Hello from New Delhi, India!
Every two years, the myeloma research and clinical community gathers for a meeting called the International Myeloma Workshop; it is the largest meeting focused exclusively on myeloma and related diseases. The meeting typically attracts more than 3,000 attendees from all over the world. This year’s meeting is being held in India, and the MMRF is on-site to report on the latest findings.
The first session, a talk by Dr. Ken Anderson from the Dana-Farber Cancer Institute in Boston (and an MMRF Board Member), dealt with how to attack myeloma where it is most vulnerable – its so-called Achilles Heels. There are three areas that are most promising right now:
- Drugs that work by changing the way myeloma cells survive: an example of this type of drug is the proteasome inhibitor Velcade . There are new targets, called DUBS (deubiquitinating enzymes) that can be inhibited by new drugs; these act in a similar manner to Velcade and other proteasome inhibitors but at different points in that same pathway, and may be useful to patients for whom Velcade is no longer effective.
- Drugs that enable a patient’s own immune system to recognize and kill myeloma cells: the monoclonal antibodies Darzalex, Empliciti, and the checkpoint inhibitors (targeting PD1 and PDL1) are showing great activity in combination treatments with proteasome inhibitors (like Velcade) and immunomodulatory drugs (IMiDs like Revlimid). There are now many exciting clinical trials in this area using these combination approaches to provide longer remission periods for myeloma patients. Cancer vaccines and CAR-T cell approaches continue to advance in the clinic, and these may also someday become more common as doctors find new ways to make them even more active against myeloma and less toxic to patients.
- Drugs that work against specific genomic alterations: the BCL-2 inhibitor venetoclax is now in the clinic in a phase 3 trial in combination with Velcade and dexamethasone. Studied extensively in MMRC trials, there are data strongly suggesting that this therapy works best in patients with t(11:14).
Dr. Anderson ended his talk by saying that the two critical things to achieve cures for MM are 1) to find drug combination which can get patients to MRD (minimal residual disease) negative status, meaning that their MM cells are no longer detectable in the body at the end of a course of therapy, and 2) the use of combination therapy to restore the patients’ immune system so it can recognize and kill any remaining MM cells.
The next set of talks focused on new trials for smoldering myeloma (SMM) patients, and whether or not SMM patients should receive treatment or just be observed to carefully check if their disease is progressing to MM. Some findings were:
- High risk SMM patients do benefit from receiving therapy and therapy improves their overall survival
- The question of what makes a SMM patient high risk has still not been fully answered, but there is a lot of work going on right now in this area
- tTe question of what causes a SMM patient to progress to MM has not been fully answered yet, but researchers are looking closely at what happens in the bone marrow surrounding the myeloma cells to try to define how the myeloma cells survive and thrive there.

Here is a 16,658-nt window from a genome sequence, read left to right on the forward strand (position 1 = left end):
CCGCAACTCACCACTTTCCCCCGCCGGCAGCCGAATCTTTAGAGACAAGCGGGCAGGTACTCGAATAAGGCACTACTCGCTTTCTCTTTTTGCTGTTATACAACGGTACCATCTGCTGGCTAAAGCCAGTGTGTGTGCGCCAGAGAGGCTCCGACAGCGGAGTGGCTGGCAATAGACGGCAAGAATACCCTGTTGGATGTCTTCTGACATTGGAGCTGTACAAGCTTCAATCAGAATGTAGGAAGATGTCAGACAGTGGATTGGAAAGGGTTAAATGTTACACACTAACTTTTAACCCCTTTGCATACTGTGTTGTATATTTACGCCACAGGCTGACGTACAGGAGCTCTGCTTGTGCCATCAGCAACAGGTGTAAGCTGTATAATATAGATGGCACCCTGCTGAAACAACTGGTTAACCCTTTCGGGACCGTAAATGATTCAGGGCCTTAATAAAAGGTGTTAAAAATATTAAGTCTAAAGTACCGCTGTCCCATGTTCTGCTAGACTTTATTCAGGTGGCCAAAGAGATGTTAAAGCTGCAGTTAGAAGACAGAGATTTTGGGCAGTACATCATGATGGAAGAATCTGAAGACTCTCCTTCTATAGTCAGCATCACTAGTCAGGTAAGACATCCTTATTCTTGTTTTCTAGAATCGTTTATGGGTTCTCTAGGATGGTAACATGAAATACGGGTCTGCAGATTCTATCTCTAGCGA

- The disadvantages to treating SMM patients include side effects of the current anti-myeloma drugs and the fact that their disease may become more aggressive with treatment
- The advantages of treating SMM patients include an improvement in survival in high risk SMM patients and the fact that disease may become less aggressive with treatment
- Some SMM patients can benefit from being treated with Darzalex but do not want to sit through an 8 hour infusion. A new type of Darzalex is being developed which is given under the skin (subcutaneously) which can be given much faster and is as effective and as safe.
Early afternoon sessions summarized results of some ongoing MM clinical trials:
- The STAMINA trial showed that having a tandem autologous stem cell transplant did not improve survival compared to a single autologous stem cell transplant
- Velcade-Revlimid-dexamethasone showed similar survival benefit to Revlimid-dexamethasone in newly diagnosed patients
- Patients who received maintenance therapy with Revlimid after autologous stem cell transplant saw significantly increased overall survival compared to patients who received no maintenance therapy
- Patients over 75 years old experienced greater cardiovascular side effects with Kyprolis compared to younger patients, especially high blood pressure. Side effects can be managed by lowering the dose level or stopping the drug; elderly patients should be carefully screened for pre-existing cardiovascular problems before starting Kyprolis therapy
The day ended with a session on immune-oncology therapies, such as checkpoint blockers (PD1/PDl1 monoclonal antibodies). These agents have not shown activity in MM by themselves but do show promise when used in combination with other therapies such as proteasome inhibitors and IMiDs. More work on dosing regimens is needed to determine how MM patients can truly benefit from them. Also discussed were CAR-T cell therapy, cancer vaccines, and newer bispecific antibody therapies. While each of these new therapies has shown some promise, positive results have been seen in only a few patients, and significant side effects were seen with some therapies, notably CAR-T cell therapy. Researchers continue to investigate the biology of MM and the effects of patients’ own immune systems to determine if MM patients can truly benefit from these treatments.
More to come tomorrow!
By Mary DeRome, Director Medical Communications and Education, MMRF